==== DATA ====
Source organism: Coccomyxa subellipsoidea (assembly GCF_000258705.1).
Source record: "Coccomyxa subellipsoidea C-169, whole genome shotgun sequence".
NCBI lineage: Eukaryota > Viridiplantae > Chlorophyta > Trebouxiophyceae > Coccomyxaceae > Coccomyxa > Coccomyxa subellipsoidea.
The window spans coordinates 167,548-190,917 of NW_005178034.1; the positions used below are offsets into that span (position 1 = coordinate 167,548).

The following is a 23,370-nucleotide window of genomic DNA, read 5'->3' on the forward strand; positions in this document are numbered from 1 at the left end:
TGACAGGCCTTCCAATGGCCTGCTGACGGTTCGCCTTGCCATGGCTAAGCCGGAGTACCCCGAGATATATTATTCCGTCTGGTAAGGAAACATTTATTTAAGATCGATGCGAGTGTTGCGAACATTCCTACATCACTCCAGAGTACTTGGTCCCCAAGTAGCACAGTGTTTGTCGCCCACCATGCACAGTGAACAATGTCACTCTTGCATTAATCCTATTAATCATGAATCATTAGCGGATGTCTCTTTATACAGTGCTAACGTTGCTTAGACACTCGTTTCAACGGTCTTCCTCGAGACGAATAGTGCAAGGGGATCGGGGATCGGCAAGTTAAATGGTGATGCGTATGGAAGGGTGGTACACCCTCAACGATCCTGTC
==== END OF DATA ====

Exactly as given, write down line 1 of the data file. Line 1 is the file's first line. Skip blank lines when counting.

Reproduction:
Source organism: Coccomyxa subellipsoidea (assembly GCF_000258705.1).